Those of us left
Three of us here,
four if you count the collie dog
you didn’t meet though heard about
the last time we spoke;
at my cosy domesticity,
compared notes on dust,
on box unpacking,
made plans for the weekend.
Those of us left
can’t plan yet,
can barely put
in front of the other
though the pressure
on the leash,
an animal’s hunger
for strange sights and smells,
reminds us that we must.
I grapple your lover’s grief,
try to stifle the anger
that rises in waves.
It might help
if I knew who to target:
the you in that box?
The stone I kick
into the river?
Nessa O’Mahony is a poet from Dublin. She’s published four collections of poetry, the most recent being Her Father’s Daughter (Salmon Poetry 2014). Her website is http://nessaomahony.com
She took her own life, Sweet Sue, swallowed pills
then sat in her car, the engine turned on.
A comforting soul, I think of her still –
would sympathy have helped her carry on?
Who can judge? The grief was too much to bear.
She kept her photograph in pride of place
(the picture of Sweet Sue, she was) – fair hair
in plaits, teeth in braces, the fragile face;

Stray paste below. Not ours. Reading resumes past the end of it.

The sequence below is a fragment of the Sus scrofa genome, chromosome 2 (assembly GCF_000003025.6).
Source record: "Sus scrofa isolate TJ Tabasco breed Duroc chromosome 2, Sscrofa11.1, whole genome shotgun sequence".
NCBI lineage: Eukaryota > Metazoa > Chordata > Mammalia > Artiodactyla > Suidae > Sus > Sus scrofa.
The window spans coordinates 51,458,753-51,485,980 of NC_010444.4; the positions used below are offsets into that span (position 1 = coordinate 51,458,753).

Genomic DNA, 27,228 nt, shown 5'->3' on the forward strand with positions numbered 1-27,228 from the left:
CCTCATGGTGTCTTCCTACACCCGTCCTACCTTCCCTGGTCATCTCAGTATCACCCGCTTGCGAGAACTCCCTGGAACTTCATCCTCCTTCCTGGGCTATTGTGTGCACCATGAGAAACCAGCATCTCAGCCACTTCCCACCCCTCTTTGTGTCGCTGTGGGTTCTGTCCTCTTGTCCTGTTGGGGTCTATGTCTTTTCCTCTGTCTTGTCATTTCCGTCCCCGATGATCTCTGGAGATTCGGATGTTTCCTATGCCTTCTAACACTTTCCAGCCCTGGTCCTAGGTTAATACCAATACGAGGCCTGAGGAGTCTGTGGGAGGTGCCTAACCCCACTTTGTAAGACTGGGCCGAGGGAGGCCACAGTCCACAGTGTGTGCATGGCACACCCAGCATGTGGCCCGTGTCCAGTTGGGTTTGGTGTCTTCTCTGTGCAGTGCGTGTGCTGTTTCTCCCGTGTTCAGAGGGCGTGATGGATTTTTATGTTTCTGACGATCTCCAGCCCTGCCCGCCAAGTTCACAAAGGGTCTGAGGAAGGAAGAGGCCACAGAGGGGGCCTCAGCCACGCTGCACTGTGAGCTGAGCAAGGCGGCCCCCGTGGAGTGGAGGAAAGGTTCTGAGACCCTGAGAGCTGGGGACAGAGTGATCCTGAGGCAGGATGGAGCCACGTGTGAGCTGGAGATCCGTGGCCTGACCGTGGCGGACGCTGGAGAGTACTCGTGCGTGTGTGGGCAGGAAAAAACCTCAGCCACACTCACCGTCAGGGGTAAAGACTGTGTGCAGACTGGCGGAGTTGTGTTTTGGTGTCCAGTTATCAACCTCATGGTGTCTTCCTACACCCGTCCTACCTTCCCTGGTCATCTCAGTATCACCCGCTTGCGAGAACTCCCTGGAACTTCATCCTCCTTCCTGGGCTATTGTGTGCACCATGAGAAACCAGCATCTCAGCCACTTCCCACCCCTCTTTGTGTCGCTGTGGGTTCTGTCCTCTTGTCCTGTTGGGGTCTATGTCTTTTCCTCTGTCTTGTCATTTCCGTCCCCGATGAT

knocked down by a car a stone’s throw from home.
Did she beckon you to come, call to you
from the hard earth? The last child of your womb
untouchable behind cold glass; you knew
you had to shatter it. Riding at night.
No reflection from the small frame. No lights.
Lee Nash lives in France and freelances as an editorial designer for a UK publisher. Her poems have appeared or are forthcoming in print and online journals in the UK, the US and France including The French Literary Review, The Dawntreader, The Lake, Inksweatandtears, Orbis, Sentinel Literary Quarterly, The World Haiku Review, Black Poppy Review and Silver Birch Press. You can find a selection of Lee’s poems at leenashpoetry.com.
Black sweatshirt sleeve
Veins pulse hot below
fragile flesh .
In next room tv
chatters, talk is small,
pleased you’re home
safe, not out with that crowd.
In princess-pink room after school
away from taunts and tripping you
Tender skin sliced,
tiny rows scored scarlet.
Each slash screams silent.
But it’s not all damage
– hurt given voice.
Glaswegian Finola Scott‘s work is widely published in zines, mags & anthologies. A seasoned performance poet she is proud to be a slam winning granny. Before retiring she was a Guidance teacher, closely involved in her pupil’s lives. Her short stories and poems have won & been placed in national competitions.